Step 4: Primordia
  1. Uncover the basket and place in a cool, well lit room.  You want the room to be 50F-60F, and have high humidity.  If humidity is a problem, place a loose plastic over the basket.
  2. Expose the basket to fresh air 3 times a day.  Mist the basket once a day.
  3. Time varies on primordia formation, but it can take as much as a week.
  4. When primodia form, they will look like tiny little pins.  Once the basket is full of these, it is time for the fruiting stage.


Step 5: Fruiting
  1. Move the basket to a slightly warmer room with more light.  The humidity can be a bit lower here, but a loose plastic draped over the basket works well.
  2. Expose the basket to fresh air 3 times a day.  Mist the basket once a day.
  3. Watch out for fruit flies, they can destroy your harvest. If flies are detected, move the basket to a better location and make the plastic covering a bit tighter.
  4. Pick the fruit when the heads just begin to turn upright.  Be careful, fruit can develop extremely fast, one day they look like pins, and the next day they are ready to harvest.
  5. Once you harvest the fruits, mist the basket well, and go through the primodia procedure again.  The basket should be able to fruit 2-3 times.


Step 6: Cloning
  1. Once you harvest your mushrooms, you can make more spawn through cloning on cardboard. Cut all the stems and bases of the harvested fruit into tiny pieces.
  2. Cut cardboard into 6″ by 6″ squares.  You’ll want a stack of cardboard at least 8″ high.
  3. soak the cardboard in water for about 15 minutes, or until the layers of cardboard separate easily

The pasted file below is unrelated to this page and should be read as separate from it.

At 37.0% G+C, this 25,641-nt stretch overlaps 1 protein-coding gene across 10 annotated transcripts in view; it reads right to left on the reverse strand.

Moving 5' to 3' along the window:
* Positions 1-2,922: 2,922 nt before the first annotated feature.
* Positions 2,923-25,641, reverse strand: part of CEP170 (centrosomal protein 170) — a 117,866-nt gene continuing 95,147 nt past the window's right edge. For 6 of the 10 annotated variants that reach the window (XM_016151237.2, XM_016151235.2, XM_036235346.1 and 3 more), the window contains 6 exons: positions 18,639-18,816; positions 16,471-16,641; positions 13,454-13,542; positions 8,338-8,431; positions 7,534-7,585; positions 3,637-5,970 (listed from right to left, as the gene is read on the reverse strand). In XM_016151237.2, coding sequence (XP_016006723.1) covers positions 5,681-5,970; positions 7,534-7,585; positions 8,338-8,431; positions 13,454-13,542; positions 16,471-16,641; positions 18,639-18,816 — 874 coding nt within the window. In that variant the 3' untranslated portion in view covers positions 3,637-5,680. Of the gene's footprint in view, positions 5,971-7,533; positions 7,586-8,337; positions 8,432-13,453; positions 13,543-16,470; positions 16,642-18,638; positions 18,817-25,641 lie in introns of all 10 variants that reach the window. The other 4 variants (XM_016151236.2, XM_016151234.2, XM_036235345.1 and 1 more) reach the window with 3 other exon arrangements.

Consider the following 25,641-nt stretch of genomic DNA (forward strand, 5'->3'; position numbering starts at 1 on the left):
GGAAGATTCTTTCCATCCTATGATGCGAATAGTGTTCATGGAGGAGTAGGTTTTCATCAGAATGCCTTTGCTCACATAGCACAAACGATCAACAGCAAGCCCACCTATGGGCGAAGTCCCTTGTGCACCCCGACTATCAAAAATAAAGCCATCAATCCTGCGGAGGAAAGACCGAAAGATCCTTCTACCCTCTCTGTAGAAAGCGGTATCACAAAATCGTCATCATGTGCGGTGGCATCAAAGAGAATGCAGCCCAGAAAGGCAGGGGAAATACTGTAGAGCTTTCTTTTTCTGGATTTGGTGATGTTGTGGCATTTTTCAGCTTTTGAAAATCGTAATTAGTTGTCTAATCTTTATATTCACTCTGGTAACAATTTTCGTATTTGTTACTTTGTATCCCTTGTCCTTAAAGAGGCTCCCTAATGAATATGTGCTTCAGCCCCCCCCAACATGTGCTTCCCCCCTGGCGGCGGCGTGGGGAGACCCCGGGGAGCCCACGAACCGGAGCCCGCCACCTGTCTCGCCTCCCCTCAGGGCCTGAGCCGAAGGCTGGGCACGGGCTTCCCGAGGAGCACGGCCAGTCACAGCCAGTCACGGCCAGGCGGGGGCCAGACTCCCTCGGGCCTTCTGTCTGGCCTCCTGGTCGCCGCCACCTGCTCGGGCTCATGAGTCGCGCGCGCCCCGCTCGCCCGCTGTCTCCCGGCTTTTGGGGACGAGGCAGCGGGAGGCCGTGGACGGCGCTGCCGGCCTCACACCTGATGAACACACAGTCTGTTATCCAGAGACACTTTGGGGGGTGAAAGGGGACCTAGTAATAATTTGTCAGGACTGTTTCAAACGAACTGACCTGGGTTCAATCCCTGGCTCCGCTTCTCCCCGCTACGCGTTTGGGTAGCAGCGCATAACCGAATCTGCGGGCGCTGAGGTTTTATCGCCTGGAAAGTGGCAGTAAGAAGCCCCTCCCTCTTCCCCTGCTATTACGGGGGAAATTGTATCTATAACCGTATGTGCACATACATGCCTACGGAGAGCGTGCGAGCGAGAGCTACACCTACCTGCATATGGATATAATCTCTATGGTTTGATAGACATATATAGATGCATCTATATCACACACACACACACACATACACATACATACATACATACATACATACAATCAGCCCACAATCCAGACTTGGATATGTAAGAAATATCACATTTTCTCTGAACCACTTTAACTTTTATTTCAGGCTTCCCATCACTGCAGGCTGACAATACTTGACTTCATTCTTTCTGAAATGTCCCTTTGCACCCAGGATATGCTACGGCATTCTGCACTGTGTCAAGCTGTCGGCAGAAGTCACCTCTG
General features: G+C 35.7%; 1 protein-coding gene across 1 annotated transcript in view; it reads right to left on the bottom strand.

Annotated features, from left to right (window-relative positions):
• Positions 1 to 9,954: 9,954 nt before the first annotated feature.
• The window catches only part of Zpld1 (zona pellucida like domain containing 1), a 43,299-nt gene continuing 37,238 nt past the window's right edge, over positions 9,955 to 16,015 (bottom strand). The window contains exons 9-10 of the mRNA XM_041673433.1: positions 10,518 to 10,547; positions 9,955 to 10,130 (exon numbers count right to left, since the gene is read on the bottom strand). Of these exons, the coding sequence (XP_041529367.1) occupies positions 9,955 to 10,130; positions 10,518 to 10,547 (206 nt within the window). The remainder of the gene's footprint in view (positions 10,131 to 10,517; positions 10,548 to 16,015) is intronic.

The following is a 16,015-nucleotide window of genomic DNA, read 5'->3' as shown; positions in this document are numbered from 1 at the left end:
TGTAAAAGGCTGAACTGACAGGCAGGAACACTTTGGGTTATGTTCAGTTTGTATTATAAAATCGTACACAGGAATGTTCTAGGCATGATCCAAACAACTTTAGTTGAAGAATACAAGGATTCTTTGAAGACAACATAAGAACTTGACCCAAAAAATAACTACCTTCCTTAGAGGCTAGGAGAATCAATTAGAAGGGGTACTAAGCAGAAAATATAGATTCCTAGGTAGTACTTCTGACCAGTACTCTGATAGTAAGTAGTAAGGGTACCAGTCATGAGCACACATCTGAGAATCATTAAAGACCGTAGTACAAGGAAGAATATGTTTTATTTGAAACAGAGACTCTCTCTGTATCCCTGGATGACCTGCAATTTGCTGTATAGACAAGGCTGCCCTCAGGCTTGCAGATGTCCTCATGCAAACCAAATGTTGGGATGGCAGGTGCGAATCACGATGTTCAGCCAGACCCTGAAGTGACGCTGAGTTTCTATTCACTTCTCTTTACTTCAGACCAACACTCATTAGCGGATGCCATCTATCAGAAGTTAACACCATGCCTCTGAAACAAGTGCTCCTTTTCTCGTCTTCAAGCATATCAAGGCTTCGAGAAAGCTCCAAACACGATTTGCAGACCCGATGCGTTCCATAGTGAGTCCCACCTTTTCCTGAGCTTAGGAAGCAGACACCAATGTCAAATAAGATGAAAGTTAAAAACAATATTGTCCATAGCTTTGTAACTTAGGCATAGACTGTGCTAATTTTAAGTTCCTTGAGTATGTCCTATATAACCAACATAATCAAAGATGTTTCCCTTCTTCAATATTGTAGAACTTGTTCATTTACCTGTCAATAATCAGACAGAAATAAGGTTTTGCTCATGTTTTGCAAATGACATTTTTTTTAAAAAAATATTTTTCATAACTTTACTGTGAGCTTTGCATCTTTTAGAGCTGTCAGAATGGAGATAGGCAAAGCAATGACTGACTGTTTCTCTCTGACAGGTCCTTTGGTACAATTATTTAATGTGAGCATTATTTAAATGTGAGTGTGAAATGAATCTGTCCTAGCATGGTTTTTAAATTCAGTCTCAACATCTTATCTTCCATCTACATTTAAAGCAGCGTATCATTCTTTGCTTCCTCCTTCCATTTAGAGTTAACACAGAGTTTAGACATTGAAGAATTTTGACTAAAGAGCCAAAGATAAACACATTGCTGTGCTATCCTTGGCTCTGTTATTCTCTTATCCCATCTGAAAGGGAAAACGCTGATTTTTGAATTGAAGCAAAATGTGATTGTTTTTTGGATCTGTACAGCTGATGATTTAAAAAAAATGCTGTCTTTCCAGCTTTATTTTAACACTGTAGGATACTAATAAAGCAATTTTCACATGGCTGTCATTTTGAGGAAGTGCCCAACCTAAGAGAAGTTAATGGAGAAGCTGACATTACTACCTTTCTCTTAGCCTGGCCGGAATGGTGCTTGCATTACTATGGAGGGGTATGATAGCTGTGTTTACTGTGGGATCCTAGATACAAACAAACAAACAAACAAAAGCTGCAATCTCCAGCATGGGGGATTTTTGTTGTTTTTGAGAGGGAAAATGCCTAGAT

4. Prepare a trash bag by opening it, and setting it flat on the counter.  You will set the cardboard in this bag.
  5. Separate a piece of cardboard by pulling the layers apart. You should have one piece with corrugations, and the other piece will be flat.
  6. Place the corrugated piece in the bag.  Put several small pieces of mushroom, spaced about 2″ apart, on the cardboard layer.  Cover with the other side of cardboard.
  7. Repeat steps 5 and 6 for all of your cardboard, setting each piece on top of the previous layer.
  8. Close the bag with a loose knot.  Mark the date and species of mushroom on the bag, and set in a warm, dark room (spawning Room) for 2 weeks.  Check the bag every few days for signs of growth.  The mycelium will be white and fuzzy, and will grow out from the mushrooms pieces and cover the entire stack of cardboard.
  9. When the mycelium has covered the entire stack, it is ready to go into a laundry basket.  To use this as spawn, pull out a layer of cardboard, tear into small pieces, and layer on the straw.
  10. If the cardboard starts to stink or has green mold, dispose of it.  You want clean spawn going into your laundry baskets.


Nothing is more rewarding than eating your own homegrown mushrooms.  Growing oyster mushrooms is easy, and it’s a great project to do with kids.  They’ll enjoy watching the quick growth of the fruiting bodies as well as the rewards of eating them after harvest.